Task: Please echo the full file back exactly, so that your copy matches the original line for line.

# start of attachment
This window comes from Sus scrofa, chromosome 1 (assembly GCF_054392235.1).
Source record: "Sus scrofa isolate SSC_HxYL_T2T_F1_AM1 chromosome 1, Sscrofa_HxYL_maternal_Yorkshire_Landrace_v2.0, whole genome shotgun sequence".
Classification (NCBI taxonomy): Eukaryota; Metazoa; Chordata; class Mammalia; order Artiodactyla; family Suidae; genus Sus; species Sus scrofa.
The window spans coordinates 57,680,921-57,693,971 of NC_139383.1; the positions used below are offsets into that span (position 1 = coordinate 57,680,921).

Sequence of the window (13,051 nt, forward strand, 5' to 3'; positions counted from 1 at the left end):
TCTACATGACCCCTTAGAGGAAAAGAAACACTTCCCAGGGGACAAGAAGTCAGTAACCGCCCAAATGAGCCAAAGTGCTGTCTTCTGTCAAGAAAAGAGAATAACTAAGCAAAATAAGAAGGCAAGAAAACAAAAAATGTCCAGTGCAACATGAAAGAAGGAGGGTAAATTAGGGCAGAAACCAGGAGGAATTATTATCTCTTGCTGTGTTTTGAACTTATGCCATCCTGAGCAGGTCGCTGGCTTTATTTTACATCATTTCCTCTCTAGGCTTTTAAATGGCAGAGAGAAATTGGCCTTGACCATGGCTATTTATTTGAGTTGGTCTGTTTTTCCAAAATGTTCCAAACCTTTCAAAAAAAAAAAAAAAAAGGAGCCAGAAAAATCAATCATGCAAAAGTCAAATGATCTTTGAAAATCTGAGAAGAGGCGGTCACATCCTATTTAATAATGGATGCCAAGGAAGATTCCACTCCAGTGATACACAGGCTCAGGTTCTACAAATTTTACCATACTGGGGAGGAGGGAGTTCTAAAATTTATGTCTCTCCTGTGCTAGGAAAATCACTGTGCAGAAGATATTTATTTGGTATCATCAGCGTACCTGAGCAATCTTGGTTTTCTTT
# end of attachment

This window comes from Sus scrofa, chromosome 1 (assembly GCF_054392235.1).
Source record: "Sus scrofa isolate SSC_HxYL_T2T_F1_AM1 chromosome 1, Sscrofa_HxYL_maternal_Yorkshire_Landrace_v2.0, whole genome shotgun sequence".
Classification (NCBI taxonomy): Eukaryota; Metazoa; Chordata; class Mammalia; order Artiodactyla; family Suidae; genus Sus; species Sus scrofa.
The window spans coordinates 57,680,921-57,693,971 of NC_139383.1; the positions used below are offsets into that span (position 1 = coordinate 57,680,921).

Sequence of the window (13,051 nt, forward strand, 5' to 3'; positions counted from 1 at the left end):
TCTACATGACCCCTTAGAGGAAAAGAAACACTTCCCAGGGGACAAGAAGTCAGTAACCGCCCAAATGAGCCAAAGTGCTGTCTTCTGTCAAGAAAAGAGAATAACTAAGCAAAATAAGAAGGCAAGAAAACAAAAAATGTCCAGTGCAACATGAAAGAAGGAGGGTAAATTAGGGCAGAAACCAGGAGGAATTATTATCTCTTGCTGTGTTTTGAACTTATGCCATCCTGAGCAGGTCGCTGGCTTTATTTTACATCATTTCCTCTCTAGGCTTTTAAATGGCAGAGAGAAATTGGCCTTGACCATGGCTATTTATTTGAGTTGGTCTGTTTTTCCAAAATGTTCCAAACCTTTCAAAAAAAAAAAAAAAAAGGAGCCAGAAAAATCAATCATGCAAAAGTCAAATGATCTTTGAAAATCTGAGAAGAGGCGGTCACATCCTATTTAATAATGGATGCCAAGGAAGATTCCACTCCAGTGATACACAGGCTCAGGTTCTACAAATTTTACCATACTGGGGAGGAGGGAGTTCTAAAATTTATGTCTCTCCTGTGCTAGGAAAATCACTGTGCAGAAGATATTTATTTGGTATCATCAGCGTACCTGAGCAATCTTGGTTTTCTTT